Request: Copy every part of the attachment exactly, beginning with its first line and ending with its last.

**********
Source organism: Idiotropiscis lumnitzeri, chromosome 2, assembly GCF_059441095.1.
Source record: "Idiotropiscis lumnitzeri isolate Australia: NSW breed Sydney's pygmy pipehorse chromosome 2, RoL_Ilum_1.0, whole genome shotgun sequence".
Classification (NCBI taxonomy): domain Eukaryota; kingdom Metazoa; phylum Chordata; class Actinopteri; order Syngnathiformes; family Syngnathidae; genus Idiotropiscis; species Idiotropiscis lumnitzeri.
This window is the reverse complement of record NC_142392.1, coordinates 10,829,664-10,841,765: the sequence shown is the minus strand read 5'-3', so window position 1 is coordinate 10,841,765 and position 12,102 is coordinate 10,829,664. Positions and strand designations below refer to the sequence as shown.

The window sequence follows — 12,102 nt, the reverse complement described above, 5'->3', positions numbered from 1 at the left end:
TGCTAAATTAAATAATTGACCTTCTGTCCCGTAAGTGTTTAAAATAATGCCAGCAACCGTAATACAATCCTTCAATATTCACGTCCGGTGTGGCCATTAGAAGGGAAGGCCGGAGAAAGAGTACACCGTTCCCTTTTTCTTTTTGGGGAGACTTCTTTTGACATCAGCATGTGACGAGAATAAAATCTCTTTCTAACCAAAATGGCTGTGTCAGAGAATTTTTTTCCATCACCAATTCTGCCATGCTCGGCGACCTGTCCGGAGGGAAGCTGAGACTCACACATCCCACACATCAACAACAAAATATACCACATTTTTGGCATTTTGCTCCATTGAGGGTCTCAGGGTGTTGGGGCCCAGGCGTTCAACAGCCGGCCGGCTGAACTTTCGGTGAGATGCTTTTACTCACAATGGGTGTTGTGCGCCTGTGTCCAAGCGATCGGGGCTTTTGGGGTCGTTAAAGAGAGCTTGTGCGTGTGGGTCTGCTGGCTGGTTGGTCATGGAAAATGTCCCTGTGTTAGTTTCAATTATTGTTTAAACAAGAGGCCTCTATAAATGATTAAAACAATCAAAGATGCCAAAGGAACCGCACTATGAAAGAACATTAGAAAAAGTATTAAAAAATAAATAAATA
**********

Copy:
Source organism: Idiotropiscis lumnitzeri, chromosome 2, assembly GCF_059441095.1.
Source record: "Idiotropiscis lumnitzeri isolate Australia: NSW breed Sydney's pygmy pipehorse chromosome 2, RoL_Ilum_1.0, whole genome shotgun sequence".
Classification (NCBI taxonomy): domain Eukaryota; kingdom Metazoa; phylum Chordata; class Actinopteri; order Syngnathiformes; family Syngnathidae; genus Idiotropiscis; species Idiotropiscis lumnitzeri.
This window is the reverse complement of record NC_142392.1, coordinates 10,829,664-10,841,765: the sequence shown is the minus strand read 5'-3', so window position 1 is coordinate 10,841,765 and position 12,102 is coordinate 10,829,664. Positions and strand designations below refer to the sequence as shown.

The window sequence follows — 12,102 nt, the reverse complement described above, 5'->3', positions numbered from 1 at the left end:
TGCTAAATTAAATAATTGACCTTCTGTCCCGTAAGTGTTTAAAATAATGCCAGCAACCGTAATACAATCCTTCAATATTCACGTCCGGTGTGGCCATTAGAAGGGAAGGCCGGAGAAAGAGTACACCGTTCCCTTTTTCTTTTTGGGGAGACTTCTTTTGACATCAGCATGTGACGAGAATAAAATCTCTTTCTAACCAAAATGGCTGTGTCAGAGAATTTTTTTCCATCACCAATTCTGCCATGCTCGGCGACCTGTCCGGAGGGAAGCTGAGACTCACACATCCCACACATCAACAACAAAATATACCACATTTTTGGCATTTTGCTCCATTGAGGGTCTCAGGGTGTTGGGGCCCAGGCGTTCAACAGCCGGCCGGCTGAACTTTCGGTGAGATGCTTTTACTCACAATGGGTGTTGTGCGCCTGTGTCCAAGCGATCGGGGCTTTTGGGGTCGTTAAAGAGAGCTTGTGCGTGTGGGTCTGCTGGCTGGTTGGTCATGGAAAATGTCCCTGTGTTAGTTTCAATTATTGTTTAAACAAGAGGCCTCTATAAATGATTAAAACAATCAAAGATGCCAAAGGAACCGCACTATGAAAGAACATTAGAAAAAGTATTAAAAAATAAATAAATA